Your dog ate chocolate, and you know that can be an emergency. So what should you do first? The answer depends on the amount he ate, and the size of your dog…
Most people already know that chocolate is toxic for dogs. You wouldn’t just hand your dog a chocolate bar—just like you wouldn’t give him a bowl of antifreeze to drink!
But dogs can be sneaky and creative. If you leave the room and there is a box of chocolates or a candy bar on the table, your pet may find a way to help himself!
Unfortunately you can’t assume that your dog’s instincts about food are good and that if he likes a food, it’s good for him.
Dogs love chocolate, and it can be deadly for them.
Dogs are very creative at finding chocolate to eat.
Chocolate and Dogs
The ingredient in chocolate that is harmful is called theobromine. It occurs naturally in chocolate. The darker the chocolate, the more theobromine it contains.
The size of your dog and the amount of chocolate that he eats, make a big difference when you are considering how toxic a piece of chocolate is to him.
For example, a 5 pound dog will get a lot sicker than a 50 pound dog, who has eaten exactly the same size piece of chocolate!
Theobromine, the dangerous part of chocolate, will stay in your dog’s bloodstream for 14-20 hours after he ingests it.
Chocolate is Bad for Dogs
Letting your dog have even a little bit of chocolate is serious. Dogs who have eaten a considerable amount of chocolate (for their size) can have these symptoms:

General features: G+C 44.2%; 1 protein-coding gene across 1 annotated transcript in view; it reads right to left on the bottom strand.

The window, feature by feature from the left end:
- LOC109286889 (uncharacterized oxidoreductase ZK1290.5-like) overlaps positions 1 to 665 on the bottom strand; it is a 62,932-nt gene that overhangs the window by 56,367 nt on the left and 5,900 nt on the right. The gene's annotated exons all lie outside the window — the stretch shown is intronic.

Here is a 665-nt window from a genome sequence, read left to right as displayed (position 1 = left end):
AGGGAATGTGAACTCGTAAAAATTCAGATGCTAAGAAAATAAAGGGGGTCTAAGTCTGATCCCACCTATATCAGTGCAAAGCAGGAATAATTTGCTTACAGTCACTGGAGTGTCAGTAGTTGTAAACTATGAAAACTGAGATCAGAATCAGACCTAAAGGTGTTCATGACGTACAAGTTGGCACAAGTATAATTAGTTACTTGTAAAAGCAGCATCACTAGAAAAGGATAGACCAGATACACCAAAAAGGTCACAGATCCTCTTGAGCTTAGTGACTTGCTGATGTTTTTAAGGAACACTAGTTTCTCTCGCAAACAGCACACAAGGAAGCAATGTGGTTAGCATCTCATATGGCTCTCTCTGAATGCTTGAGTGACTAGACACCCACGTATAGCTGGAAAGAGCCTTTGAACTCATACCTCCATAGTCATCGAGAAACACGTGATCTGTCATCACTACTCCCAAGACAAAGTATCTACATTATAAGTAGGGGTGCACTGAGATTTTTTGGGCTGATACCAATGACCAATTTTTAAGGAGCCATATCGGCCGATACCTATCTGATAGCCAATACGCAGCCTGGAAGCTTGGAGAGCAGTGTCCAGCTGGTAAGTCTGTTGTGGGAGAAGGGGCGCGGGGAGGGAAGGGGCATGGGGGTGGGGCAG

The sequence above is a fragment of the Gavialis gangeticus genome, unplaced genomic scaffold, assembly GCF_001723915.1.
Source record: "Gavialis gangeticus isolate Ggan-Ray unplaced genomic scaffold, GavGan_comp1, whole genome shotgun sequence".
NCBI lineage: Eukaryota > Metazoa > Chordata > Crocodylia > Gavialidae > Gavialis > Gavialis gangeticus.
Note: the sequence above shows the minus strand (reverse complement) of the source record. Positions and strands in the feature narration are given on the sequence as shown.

- Gastrointestinal problems, including diarrhea
- Irregular heart rhythm
- Heart attack
- Internal bleeding
- Epileptic seizures in dogs who are prone to them
What to Do if Your Dog Ate Chocolate
If you find that your dog has helped himself to some chocolate, there are several things that you can do.
First, see if determine how much chocolate your dog ate, if you can. If you know that it’s a very small amount, you can try to induce vomiting to get rid of the chocolate in his system.
If your dog has lost his gag reflex or is unconscious, you can’t do this.
You might try activated charcoal if your dog ate chocolate. You can purchase activated charcoal powder, capsules or tablets. This article illustrates many of the uses for activated charcoal for both animals and people.
In addition, you can make homemade charcoal dog biscuits to keep on hand.
When you give your dog activated charcoal, the theobromine in the chocolate will bond chemically to the charcoal, and the toxins will be excreted in your dog’s feces.
If your pet has eaten a large amount of chocolate, or he is a small breed dog, take him ASAP to the veterinarian. You are dealing with a true emergency, and you need to get help!